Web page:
“You ready?” Blanche called back to Dennis. “C’mon, I want to get to Walmart. Bring your homework, you can do it there.”
Dennis came out in his sweatshirt and ball cap. He grabbed his school backpack as he passed the kitchen table.
On the way into town Blanche asked him, “You know what you’re supposed to do?”
“Yeah, remember, I told you last night. You even had me practice on you.”
“I didn’t know nothing, did I?” Blanche and Dennis laughed.
“No, you didn’t. But at least you didn’t yell at me.”
“So that’s what’s got you worried. Now if you are polite and talk to people straight, not mumble people will be polite to you. Oh, and always remember to smile.”
Dennis still seemed worried. Blanche thought it was a pretty odd homework assignment. She asked, “You know all the answers to them questions?”
He nodded. “I got an “A” on the test.”
Blanche whistled. “Ain’t you something.”
They parked in the Walmart parking lot and the early Saturday shoppers were in full force. “You know,” Blanche offered, “You could offer to help them out with their groceries and ask them the questions then.”
Dennis nodded. Blanche clapped him on his shoulder. “Well, you get at it. I’ll go shopping.”
Blanche went in the doors and Dennis got out his clipboard.
“Excuse me sir, can I ask you some questions? I have a homework assignment.”
The grey-haired man grinned as he slowly pushed his cart into the lot.
“I won’t be getting you in trouble if I help you with your homework, will I?”
“No sir, you see, that’s the assignment, to ask you some questions. It’s for my social studies class.”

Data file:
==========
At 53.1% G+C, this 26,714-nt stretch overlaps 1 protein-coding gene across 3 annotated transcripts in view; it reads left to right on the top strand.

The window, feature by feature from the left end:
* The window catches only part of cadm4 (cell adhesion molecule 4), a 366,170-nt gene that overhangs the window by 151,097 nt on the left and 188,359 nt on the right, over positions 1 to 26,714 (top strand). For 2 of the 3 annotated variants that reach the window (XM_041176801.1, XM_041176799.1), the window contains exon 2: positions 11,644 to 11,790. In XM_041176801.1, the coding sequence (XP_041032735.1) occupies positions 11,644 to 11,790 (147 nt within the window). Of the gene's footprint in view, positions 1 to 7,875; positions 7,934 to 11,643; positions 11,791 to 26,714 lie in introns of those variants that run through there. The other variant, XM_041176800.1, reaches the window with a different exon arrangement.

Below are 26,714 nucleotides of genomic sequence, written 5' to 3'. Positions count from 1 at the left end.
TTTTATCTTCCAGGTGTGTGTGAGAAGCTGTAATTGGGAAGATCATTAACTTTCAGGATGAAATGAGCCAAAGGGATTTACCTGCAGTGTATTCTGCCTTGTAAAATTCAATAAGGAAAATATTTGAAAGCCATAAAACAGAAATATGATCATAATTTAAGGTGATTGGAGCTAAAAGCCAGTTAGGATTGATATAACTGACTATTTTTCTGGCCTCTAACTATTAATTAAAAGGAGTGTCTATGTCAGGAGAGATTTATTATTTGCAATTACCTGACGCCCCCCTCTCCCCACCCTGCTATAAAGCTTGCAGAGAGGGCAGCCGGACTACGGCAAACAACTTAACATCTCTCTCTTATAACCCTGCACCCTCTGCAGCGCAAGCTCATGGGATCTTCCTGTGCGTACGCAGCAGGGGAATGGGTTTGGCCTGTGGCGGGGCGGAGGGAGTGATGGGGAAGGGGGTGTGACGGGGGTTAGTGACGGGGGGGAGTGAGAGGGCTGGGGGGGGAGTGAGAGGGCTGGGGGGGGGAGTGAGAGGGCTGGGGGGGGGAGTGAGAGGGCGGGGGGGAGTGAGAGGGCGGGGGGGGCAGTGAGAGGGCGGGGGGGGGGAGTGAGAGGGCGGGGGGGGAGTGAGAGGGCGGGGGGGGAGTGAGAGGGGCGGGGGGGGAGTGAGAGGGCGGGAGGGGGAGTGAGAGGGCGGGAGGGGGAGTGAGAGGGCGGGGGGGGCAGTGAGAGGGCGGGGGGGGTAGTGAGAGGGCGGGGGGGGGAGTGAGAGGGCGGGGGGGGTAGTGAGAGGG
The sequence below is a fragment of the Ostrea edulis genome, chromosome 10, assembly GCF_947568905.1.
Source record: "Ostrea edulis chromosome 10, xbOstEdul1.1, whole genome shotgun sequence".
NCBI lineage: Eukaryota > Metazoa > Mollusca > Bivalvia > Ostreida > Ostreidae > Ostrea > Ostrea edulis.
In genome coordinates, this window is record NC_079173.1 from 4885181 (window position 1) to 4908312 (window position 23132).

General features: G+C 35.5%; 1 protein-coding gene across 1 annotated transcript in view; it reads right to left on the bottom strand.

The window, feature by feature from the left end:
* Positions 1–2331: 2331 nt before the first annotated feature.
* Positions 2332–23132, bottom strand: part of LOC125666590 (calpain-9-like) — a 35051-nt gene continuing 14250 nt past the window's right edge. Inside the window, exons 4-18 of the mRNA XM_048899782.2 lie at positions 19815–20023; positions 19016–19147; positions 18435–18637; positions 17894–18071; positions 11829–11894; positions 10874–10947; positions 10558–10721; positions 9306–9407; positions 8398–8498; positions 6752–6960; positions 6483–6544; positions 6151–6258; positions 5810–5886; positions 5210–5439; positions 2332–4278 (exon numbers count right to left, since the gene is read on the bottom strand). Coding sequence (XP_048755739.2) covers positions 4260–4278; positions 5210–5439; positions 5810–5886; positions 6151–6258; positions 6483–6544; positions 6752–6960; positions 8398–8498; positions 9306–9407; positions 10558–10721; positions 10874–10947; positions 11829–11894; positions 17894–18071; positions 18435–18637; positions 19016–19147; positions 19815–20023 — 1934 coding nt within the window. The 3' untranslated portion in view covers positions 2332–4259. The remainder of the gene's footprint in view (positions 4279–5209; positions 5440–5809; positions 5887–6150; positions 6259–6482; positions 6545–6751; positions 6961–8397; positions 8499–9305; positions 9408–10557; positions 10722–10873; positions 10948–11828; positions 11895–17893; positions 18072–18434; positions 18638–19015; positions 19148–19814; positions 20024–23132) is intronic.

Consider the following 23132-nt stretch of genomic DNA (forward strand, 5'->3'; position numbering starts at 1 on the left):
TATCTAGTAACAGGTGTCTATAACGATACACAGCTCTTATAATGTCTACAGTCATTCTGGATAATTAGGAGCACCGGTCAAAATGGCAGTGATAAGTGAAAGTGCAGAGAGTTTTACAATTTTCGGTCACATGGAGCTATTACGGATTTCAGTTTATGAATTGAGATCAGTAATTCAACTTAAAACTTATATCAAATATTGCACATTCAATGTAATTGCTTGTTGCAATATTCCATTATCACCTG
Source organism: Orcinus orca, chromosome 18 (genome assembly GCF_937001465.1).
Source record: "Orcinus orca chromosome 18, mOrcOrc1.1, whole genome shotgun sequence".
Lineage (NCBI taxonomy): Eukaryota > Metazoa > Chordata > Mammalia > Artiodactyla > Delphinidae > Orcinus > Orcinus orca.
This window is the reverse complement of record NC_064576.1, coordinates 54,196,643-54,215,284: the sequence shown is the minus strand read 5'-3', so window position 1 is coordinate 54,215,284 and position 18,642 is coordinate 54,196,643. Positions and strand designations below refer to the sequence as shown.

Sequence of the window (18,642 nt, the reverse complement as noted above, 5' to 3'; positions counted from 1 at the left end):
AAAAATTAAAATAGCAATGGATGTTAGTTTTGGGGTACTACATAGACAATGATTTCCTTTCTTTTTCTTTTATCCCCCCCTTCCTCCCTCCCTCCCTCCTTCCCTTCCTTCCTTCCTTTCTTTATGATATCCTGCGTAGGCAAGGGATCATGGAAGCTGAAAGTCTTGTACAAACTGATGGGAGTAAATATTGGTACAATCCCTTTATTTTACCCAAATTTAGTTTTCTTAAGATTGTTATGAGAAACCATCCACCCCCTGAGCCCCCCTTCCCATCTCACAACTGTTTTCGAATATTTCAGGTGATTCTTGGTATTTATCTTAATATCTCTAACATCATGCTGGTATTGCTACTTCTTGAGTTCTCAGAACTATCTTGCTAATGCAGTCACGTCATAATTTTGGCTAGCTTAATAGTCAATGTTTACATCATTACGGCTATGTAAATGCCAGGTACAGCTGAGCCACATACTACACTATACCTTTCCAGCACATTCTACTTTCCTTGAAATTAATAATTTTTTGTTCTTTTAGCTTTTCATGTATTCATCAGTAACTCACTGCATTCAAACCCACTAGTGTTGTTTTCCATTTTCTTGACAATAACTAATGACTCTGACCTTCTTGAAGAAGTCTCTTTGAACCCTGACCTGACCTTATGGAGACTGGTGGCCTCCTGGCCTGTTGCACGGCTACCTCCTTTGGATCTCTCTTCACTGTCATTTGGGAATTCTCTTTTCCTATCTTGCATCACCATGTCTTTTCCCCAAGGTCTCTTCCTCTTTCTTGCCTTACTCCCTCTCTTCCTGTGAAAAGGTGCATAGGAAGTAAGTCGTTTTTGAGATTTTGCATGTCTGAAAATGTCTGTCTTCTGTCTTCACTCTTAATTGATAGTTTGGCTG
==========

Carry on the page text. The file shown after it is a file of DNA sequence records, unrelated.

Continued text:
“Well you go right ahead.”
Dennis started reading from his clip board, pencil in hand. “Do you live in Latah County?”
“Yup” Dennis checked a box.
“Do you vote?”
“Always” Dennis checked another box.
“Do you know who represents you in the Idaho legislature?”
“That’s a tough one. I think it’s that Risch guy and maybe there’s a new guy, I think it’s Fullmer.”
Dennis frowned and studied his sheet.
“How about who the Governor of Idaho is.”
“Oh, that’s easy, Butch.”
Dennis frowned again, not sure what to write. “Is that his last name?”
“No sonny, it’s Otter, Butch Otter.” The old man grinned. “He’s been for a long time, you know that.”
“OK, thanks. Can I help you with those bags?”
Dennis had a sheet of paper for each interview, so he slid out a new one as he approached the mom with three small kids. She was frowning so he smiled, then she did too. “Can I ask you some questions for my homework?”
“What kind of questions?”
“It’s for social studies.”
“Well, you go ahead.”
She said she didn’t vote but it turned out she knew two out of the three state legislators and three of the four Idaho congressmen. “Hope you get a good grade,” she called to him as she belted in a toddler. “You sure are brave to be out here asking questions.”
“Yes ma’am. Thank you.”
He ran into some folks from Washington so he had to excuse himself. Then he asked the older woman with a near empty cart. He offered to help her and she agreed to answer his questions.
“Oh yes, I vote, always vote straight Democrat.” She smiled absently. She couldn’t name a single representative at the state level or in Congress, but it didn’t bother her a bit. “I don’t read the paper anymore, I just watch the TV. Can you believe that Trump character?” Dennis helped her put the bags in the trunk.
Blanche asked him on the way home, “What did you learn?”
Dennis frowned. He wasn’t sure how he was going to write his report.
“It seems to me some of the folks who vote shouldn’t, and some of the folks who don’t ought to.”